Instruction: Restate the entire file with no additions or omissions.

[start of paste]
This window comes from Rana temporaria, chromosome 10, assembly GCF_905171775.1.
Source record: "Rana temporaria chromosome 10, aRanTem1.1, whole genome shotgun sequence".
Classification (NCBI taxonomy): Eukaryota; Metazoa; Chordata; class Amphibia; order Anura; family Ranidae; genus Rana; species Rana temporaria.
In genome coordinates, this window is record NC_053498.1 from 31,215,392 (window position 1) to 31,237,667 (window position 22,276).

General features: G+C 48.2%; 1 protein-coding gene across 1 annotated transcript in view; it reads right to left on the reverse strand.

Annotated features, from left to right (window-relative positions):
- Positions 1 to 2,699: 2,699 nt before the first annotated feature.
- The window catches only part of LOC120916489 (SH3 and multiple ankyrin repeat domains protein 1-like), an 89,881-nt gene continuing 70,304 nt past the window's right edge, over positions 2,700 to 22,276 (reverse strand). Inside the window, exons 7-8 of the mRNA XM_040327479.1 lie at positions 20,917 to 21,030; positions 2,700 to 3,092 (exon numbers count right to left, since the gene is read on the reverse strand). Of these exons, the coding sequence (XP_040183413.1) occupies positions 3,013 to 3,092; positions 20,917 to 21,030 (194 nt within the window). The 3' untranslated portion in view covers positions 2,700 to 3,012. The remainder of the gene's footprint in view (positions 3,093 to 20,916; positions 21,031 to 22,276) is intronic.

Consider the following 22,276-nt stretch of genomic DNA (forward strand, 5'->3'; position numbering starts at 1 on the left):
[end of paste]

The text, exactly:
This window comes from Rana temporaria, chromosome 10, assembly GCF_905171775.1.
Source record: "Rana temporaria chromosome 10, aRanTem1.1, whole genome shotgun sequence".
Classification (NCBI taxonomy): Eukaryota; Metazoa; Chordata; class Amphibia; order Anura; family Ranidae; genus Rana; species Rana temporaria.
In genome coordinates, this window is record NC_053498.1 from 31,215,392 (window position 1) to 31,237,667 (window position 22,276).

General features: G+C 48.2%; 1 protein-coding gene across 1 annotated transcript in view; it reads right to left on the reverse strand.

Annotated features, from left to right (window-relative positions):
- Positions 1 to 2,699: 2,699 nt before the first annotated feature.
- The window catches only part of LOC120916489 (SH3 and multiple ankyrin repeat domains protein 1-like), an 89,881-nt gene continuing 70,304 nt past the window's right edge, over positions 2,700 to 22,276 (reverse strand). Inside the window, exons 7-8 of the mRNA XM_040327479.1 lie at positions 20,917 to 21,030; positions 2,700 to 3,092 (exon numbers count right to left, since the gene is read on the reverse strand). Of these exons, the coding sequence (XP_040183413.1) occupies positions 3,013 to 3,092; positions 20,917 to 21,030 (194 nt within the window). The 3' untranslated portion in view covers positions 2,700 to 3,012. The remainder of the gene's footprint in view (positions 3,093 to 20,916; positions 21,031 to 22,276) is intronic.

Consider the following 22,276-nt stretch of genomic DNA (forward strand, 5'->3'; position numbering starts at 1 on the left):